Stakeholders in livestock production in Liberia have expressed need for a policy that will enhance livestock development in the country.
The stakeholders raised the concern Thursday, May 15, at a one-day consultative meeting held at the Ministry of Agriculture (MoA) and was convened by the international non-governmental organization, BRAC-Liberia.
Stakeholders attending the meeting included officials of the MoA and those from the private sector, who had gathered to review and and obtain inputs from the National Livestock Policy of Liberia.
In his presentation, Prof. M. Golam Shahi Alam, international consultant at BRAC-Liberia, said the sector can contribute immensely to food security, economic growth and wealth creation in the country, provided there is a regulation to guide the sector.
According to him, animal health and veterinary services play significant roles in the sector and, as such, there is a need to implement the policy in line with Office International des Epizooties (OIE) and World Trade Organization (WTO).
The World Organization (formerly the Office International des Epizooties (OIE)) is the world organization for animal health.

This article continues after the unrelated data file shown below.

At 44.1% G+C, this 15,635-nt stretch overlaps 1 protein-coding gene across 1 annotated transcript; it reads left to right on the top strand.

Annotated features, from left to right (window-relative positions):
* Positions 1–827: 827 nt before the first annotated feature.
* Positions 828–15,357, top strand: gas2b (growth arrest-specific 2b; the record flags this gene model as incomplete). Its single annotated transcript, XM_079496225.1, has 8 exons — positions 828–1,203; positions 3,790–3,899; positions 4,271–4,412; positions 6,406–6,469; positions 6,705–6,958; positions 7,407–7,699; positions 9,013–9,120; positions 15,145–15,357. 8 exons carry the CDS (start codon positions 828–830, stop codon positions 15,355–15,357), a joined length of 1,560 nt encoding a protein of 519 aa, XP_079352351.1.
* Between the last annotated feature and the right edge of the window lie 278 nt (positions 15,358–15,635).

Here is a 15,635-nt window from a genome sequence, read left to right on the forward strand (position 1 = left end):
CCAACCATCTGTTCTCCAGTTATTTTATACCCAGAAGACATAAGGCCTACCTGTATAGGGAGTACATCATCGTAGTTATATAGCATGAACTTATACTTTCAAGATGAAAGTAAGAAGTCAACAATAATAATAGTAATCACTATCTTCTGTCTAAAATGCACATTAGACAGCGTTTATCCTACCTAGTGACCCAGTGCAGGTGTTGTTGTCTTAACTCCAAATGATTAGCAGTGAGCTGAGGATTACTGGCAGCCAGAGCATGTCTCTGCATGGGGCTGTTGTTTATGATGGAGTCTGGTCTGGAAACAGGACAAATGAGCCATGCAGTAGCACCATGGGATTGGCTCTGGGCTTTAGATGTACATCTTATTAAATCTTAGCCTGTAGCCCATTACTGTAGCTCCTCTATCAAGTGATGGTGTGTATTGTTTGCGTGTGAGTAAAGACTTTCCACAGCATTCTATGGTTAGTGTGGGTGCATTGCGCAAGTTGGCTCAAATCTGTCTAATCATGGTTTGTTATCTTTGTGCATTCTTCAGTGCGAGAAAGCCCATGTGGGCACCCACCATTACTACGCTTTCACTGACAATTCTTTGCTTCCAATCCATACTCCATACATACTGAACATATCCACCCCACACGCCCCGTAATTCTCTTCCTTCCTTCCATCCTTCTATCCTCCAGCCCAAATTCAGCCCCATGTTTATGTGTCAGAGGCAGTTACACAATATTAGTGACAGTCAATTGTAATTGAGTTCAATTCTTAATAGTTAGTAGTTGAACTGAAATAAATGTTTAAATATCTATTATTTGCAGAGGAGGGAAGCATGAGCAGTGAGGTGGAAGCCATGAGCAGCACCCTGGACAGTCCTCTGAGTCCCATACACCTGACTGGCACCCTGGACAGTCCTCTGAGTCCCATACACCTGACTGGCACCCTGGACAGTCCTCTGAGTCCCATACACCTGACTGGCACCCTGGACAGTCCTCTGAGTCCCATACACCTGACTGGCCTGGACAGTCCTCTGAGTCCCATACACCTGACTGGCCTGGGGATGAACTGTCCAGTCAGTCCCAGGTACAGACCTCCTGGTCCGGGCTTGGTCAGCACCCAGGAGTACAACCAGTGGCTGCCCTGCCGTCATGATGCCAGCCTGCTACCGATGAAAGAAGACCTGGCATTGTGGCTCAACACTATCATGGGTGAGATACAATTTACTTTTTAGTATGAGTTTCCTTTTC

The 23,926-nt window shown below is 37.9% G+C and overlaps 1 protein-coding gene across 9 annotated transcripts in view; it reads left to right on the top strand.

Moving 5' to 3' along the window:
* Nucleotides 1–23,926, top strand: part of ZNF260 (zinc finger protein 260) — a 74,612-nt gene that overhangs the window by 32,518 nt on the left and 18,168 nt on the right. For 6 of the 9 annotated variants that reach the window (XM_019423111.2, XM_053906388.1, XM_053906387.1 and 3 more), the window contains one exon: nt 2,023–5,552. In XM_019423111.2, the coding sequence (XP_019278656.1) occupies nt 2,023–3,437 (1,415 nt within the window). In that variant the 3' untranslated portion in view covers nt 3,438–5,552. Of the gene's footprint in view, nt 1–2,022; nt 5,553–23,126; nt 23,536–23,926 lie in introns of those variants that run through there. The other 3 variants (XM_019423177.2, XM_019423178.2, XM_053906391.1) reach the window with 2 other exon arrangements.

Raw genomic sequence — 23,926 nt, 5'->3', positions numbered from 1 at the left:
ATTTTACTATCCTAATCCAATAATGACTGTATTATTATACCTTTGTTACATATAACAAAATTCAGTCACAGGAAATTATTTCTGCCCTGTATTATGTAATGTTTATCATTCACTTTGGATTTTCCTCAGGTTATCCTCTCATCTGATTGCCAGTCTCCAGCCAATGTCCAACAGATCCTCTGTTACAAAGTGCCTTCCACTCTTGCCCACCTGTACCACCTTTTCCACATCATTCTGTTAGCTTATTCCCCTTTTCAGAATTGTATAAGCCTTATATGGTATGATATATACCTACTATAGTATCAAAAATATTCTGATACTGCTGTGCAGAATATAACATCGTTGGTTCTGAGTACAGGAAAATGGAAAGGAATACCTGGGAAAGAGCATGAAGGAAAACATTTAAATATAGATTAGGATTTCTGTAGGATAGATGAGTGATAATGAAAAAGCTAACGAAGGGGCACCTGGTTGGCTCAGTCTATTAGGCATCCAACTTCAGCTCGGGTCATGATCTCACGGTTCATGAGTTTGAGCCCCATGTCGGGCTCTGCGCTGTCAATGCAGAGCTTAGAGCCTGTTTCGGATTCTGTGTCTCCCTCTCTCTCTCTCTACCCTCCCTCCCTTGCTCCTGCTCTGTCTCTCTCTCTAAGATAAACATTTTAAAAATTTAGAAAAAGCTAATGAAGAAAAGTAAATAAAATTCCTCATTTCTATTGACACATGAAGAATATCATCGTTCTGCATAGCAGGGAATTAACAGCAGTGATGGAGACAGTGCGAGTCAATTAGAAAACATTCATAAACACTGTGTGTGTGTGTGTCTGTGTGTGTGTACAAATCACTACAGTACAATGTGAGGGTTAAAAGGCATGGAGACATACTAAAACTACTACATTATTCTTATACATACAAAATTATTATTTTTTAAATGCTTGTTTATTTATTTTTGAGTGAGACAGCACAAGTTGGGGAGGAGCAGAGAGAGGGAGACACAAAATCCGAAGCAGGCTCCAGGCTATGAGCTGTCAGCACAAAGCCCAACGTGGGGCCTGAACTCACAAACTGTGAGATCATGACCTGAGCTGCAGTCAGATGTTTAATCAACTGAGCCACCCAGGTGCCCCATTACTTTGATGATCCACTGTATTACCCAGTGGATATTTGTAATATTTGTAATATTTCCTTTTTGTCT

Alam, who is a professor at the Bangladesh University of Agriculture, said the Veterinary Public Health section (VPH) needs to ensure food safety, control of zoonotic disease, meat inspection and abattoir management, which he said is very poor in Liberia.
He, however, indicated that the limited VPH division/section in the Bureau of National Livestock (BNL) lacks manpower as well as funding and laboratory facilities.
“No legal framework to implement the mandate imposed,” he noted.
The Bangladesh professor explained that VPH needs to participate in the process to regionalized disease control for increasing international market access and ensuring human health safety.
He asserted that Liberia has laws and regulation to cover a few areas, but the regulatory framework and implementation is still weak.
However, prof. Alam said the institutions (BNL/MOA) are responsible for drafting and implementing laws and regulations in the sector.
At the same time, Prof. Alam said marketing of livestock products needs to be regulated, especially on the importations of the product, which according to him has bad impact on local producers as well as subsidy on animal feeds, vaccine, drugs and other things.
For his part, Joseph Anderson, Director of Animal Health Services acknowledged BRAC-Liberia for briefing them on the issues and hoped that they will come up with a policy to regulate the sector.
Director Anderson told participants that MOA has a Veterinary Department, but nobody is interested in the profession.
He said regulating the sector will guide the protection of livestock, farmers and investors, and equally address food security.
Mr. Anderson also urged participants to provide their inputs as they are establishing a national document for them.
Participants at the one-day stakeholders meeting thanked MOA and BRAC for such an initiative.